The government continued law enforcement efforts to combat child sex trafficking, but made inadequate efforts to address forced labor; authorities have never prosecuted or convicted a labor trafficking offender. Penal code Article 367B prohibits all forms of human trafficking and prescribes penalties of four to eight years’ imprisonment. Such penalties are sufficiently stringent, though not commensurate with penalties prescribed for other serious offenses, such as rape, which carries a punishment of six to 10 years’ imprisonment. Article 367B conflates fraudulent adoption with human trafficking. Officials used other statutes to investigate certain forms of trafficking, including Article 205, which prohibits exploiting minors in begging but only carries penalties of two to four weeks of community service. Congress failed to pass draft anti-trafficking legislation introduced in 2012. This draft law would increase penalties for human trafficking, but in contrast to international law, would treat force, fraud, or coercion as aggravating factors only, rather than as essential elements of the crime. Authorities did not consider cases involving children forced by gangs to engage in illicit activities to be human trafficking, despite the use of force or coercion for the purposes of exploitation.
Data collection remained a challenge. The government almost exclusively investigated and prosecuted cases of child sex trafficking. Officials opened 51 investigations in 2013, but did not report how many, if any, involved labor trafficking; in comparison, authorities investigated 60 trafficking cases in 2012. The government also investigated three cases of forced begging. Authorities prosecuted cases involving at least 14 sex trafficking offenders, and obtained 12 convictions for sex trafficking of children, imposing sentences ranging from eight to 26 years’ imprisonment. There were no reported convictions for forced prostitution of adults or forced labor. In comparison, 11 sex trafficking offenders were prosecuted and convicted in 2012.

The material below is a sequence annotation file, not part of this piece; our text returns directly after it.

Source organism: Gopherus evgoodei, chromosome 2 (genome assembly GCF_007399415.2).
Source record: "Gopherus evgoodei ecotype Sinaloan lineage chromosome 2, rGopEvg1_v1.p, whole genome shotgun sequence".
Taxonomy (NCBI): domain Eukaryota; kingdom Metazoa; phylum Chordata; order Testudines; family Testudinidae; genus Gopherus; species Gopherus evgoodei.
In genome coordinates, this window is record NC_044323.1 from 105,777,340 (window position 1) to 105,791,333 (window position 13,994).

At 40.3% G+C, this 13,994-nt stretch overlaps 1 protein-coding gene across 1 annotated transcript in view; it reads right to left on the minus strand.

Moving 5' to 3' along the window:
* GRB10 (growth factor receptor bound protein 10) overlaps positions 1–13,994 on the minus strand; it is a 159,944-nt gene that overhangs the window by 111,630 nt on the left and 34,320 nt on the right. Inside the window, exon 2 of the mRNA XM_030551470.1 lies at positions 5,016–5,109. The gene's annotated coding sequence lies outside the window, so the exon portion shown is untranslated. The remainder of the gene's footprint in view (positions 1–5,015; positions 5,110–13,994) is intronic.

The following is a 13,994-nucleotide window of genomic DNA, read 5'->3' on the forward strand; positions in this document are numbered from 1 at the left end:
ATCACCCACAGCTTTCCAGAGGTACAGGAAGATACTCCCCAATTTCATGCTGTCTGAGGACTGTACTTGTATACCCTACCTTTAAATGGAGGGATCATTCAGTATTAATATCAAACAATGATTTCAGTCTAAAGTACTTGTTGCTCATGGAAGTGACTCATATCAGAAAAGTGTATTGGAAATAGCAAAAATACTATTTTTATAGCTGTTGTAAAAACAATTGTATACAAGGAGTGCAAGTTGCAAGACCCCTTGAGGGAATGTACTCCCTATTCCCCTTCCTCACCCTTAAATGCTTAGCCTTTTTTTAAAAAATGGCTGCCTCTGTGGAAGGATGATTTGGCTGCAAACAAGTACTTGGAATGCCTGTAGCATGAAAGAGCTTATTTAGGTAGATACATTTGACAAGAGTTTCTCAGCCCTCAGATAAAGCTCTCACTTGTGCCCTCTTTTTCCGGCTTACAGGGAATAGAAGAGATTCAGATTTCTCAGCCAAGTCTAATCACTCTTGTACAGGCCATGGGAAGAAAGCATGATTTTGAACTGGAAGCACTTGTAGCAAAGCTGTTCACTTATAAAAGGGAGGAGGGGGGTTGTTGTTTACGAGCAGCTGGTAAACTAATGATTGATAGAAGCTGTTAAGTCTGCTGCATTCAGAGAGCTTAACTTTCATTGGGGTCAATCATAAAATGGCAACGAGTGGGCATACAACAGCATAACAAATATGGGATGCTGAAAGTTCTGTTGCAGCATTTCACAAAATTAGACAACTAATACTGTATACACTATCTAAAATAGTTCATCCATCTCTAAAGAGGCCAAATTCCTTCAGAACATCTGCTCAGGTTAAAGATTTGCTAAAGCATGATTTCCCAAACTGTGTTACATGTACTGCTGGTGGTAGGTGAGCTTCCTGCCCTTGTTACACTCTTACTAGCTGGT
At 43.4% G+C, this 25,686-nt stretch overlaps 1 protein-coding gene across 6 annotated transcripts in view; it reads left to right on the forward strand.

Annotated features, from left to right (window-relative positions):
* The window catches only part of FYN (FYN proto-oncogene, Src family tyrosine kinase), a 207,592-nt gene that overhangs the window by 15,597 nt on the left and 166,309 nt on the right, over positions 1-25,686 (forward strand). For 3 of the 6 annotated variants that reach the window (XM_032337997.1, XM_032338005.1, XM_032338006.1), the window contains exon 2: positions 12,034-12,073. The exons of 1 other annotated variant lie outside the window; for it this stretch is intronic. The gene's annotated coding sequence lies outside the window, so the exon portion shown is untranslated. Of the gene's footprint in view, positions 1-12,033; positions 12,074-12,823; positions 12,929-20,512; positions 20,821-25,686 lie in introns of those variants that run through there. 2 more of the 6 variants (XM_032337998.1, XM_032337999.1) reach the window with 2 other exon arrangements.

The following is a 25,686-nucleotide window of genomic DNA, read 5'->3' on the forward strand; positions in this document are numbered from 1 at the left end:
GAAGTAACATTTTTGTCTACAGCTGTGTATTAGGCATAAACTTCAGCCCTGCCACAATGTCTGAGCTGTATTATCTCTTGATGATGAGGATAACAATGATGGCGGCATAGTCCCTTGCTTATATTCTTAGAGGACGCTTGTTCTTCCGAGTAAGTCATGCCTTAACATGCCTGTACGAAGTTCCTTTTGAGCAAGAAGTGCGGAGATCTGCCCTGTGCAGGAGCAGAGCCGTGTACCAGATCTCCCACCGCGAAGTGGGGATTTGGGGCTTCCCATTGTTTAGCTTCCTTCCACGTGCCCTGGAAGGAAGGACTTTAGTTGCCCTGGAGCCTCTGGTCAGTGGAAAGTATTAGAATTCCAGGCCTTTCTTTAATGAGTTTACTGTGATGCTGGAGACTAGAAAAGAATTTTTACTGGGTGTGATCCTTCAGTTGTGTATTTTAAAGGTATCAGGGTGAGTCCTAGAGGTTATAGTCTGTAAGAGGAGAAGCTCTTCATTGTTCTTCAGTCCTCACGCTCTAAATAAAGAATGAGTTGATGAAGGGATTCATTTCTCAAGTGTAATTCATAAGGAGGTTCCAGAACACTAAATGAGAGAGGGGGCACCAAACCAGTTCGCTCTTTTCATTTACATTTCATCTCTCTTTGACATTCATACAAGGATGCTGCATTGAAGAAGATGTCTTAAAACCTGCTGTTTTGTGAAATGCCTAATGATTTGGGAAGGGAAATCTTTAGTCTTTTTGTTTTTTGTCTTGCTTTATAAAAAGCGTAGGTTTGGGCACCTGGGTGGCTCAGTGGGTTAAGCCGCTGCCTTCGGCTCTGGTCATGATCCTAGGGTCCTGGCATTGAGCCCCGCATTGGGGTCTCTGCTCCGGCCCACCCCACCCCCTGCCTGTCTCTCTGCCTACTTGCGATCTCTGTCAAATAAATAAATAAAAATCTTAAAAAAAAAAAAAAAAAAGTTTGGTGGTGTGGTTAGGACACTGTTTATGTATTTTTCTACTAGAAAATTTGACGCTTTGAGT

The government’s dedicated anti-trafficking prosecutorial unit in the capital consisted of 14 prosecutors who also investigated other crimes, including human smuggling. Prosecutors worked with a unit within the homicide police division that investigated trafficking and human smuggling. Some officials, particularly judges, demonstrated a limited understanding of human trafficking, which impeded efforts to hold trafficking offenders accountable. The government trained 23 police officers in the specialized unit and anti-trafficking prosecutors conducted two training sessions on victim assistance; this represented a decrease from more than 700 police officers and 420 immigration officials trained by the government in 2012. Authorities cooperated on trafficking investigations with officials from Guatemala, Honduras, Mexico, and the United States.
Corruption, particularly among the judiciary, remained a significant obstacle to law enforcement efforts. The government provided no information on a 2012 case involving three prison guards arrested for allowing an incarcerated gang member to bring a girl into a prison and forcing her to engage in prostitution; the guards claimed they were following the orders of their supervisors. There was also no information available regarding the investigation initiated in 2009 of the former head of the dedicated prosecutorial anti-trafficking unit for trafficking-related complicity. The government did not report any new investigations, prosecutions, or convictions of government employees complicit in human trafficking.